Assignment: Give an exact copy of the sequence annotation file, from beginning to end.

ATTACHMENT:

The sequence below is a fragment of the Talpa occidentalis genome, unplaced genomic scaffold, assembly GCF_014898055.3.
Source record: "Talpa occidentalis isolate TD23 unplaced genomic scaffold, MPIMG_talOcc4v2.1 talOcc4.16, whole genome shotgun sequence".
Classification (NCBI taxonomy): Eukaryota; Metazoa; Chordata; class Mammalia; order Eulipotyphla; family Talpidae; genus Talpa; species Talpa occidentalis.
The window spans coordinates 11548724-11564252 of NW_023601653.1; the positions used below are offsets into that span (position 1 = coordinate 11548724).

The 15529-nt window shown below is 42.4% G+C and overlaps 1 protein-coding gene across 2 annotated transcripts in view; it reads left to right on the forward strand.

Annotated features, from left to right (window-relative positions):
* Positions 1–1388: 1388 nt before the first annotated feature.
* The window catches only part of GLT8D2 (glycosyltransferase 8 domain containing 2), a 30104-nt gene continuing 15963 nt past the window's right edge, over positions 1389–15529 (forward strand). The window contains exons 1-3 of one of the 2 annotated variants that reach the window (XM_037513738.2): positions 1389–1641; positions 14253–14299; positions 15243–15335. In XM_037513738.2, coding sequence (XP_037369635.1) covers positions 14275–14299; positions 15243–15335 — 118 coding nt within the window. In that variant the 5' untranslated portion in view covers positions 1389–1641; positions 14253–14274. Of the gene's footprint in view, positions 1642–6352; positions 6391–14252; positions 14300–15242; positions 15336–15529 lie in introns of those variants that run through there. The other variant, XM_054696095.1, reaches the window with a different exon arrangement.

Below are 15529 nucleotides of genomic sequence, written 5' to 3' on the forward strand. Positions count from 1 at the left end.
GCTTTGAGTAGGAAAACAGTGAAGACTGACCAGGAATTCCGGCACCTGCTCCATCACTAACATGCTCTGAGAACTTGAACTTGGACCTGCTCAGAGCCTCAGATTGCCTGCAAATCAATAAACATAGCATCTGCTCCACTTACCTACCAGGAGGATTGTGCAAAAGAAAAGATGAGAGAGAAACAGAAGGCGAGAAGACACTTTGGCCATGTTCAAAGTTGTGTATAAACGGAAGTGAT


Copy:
The sequence below is a fragment of the Talpa occidentalis genome, unplaced genomic scaffold, assembly GCF_014898055.3.
Source record: "Talpa occidentalis isolate TD23 unplaced genomic scaffold, MPIMG_talOcc4v2.1 talOcc4.16, whole genome shotgun sequence".
Classification (NCBI taxonomy): Eukaryota; Metazoa; Chordata; class Mammalia; order Eulipotyphla; family Talpidae; genus Talpa; species Talpa occidentalis.
The window spans coordinates 11548724-11564252 of NW_023601653.1; the positions used below are offsets into that span (position 1 = coordinate 11548724).

The 15529-nt window shown below is 42.4% G+C and overlaps 1 protein-coding gene across 2 annotated transcripts in view; it reads left to right on the forward strand.

Annotated features, from left to right (window-relative positions):
* Positions 1–1388: 1388 nt before the first annotated feature.
* The window catches only part of GLT8D2 (glycosyltransferase 8 domain containing 2), a 30104-nt gene continuing 15963 nt past the window's right edge, over positions 1389–15529 (forward strand). The window contains exons 1-3 of one of the 2 annotated variants that reach the window (XM_037513738.2): positions 1389–1641; positions 14253–14299; positions 15243–15335. In XM_037513738.2, coding sequence (XP_037369635.1) covers positions 14275–14299; positions 15243–15335 — 118 coding nt within the window. In that variant the 5' untranslated portion in view covers positions 1389–1641; positions 14253–14274. Of the gene's footprint in view, positions 1642–6352; positions 6391–14252; positions 14300–15242; positions 15336–15529 lie in introns of those variants that run through there. The other variant, XM_054696095.1, reaches the window with a different exon arrangement.

Below are 15529 nucleotides of genomic sequence, written 5' to 3' on the forward strand. Positions count from 1 at the left end.
GCTTTGAGTAGGAAAACAGTGAAGACTGACCAGGAATTCCGGCACCTGCTCCATCACTAACATGCTCTGAGAACTTGAACTTGGACCTGCTCAGAGCCTCAGATTGCCTGCAAATCAATAAACATAGCATCTGCTCCACTTACCTACCAGGAGGATTGTGCAAAAGAAAAGATGAGAGAGAAACAGAAGGCGAGAAGACACTTTGGCCATGTTCAAAGTTGTGTATAAACGGAAGTGAT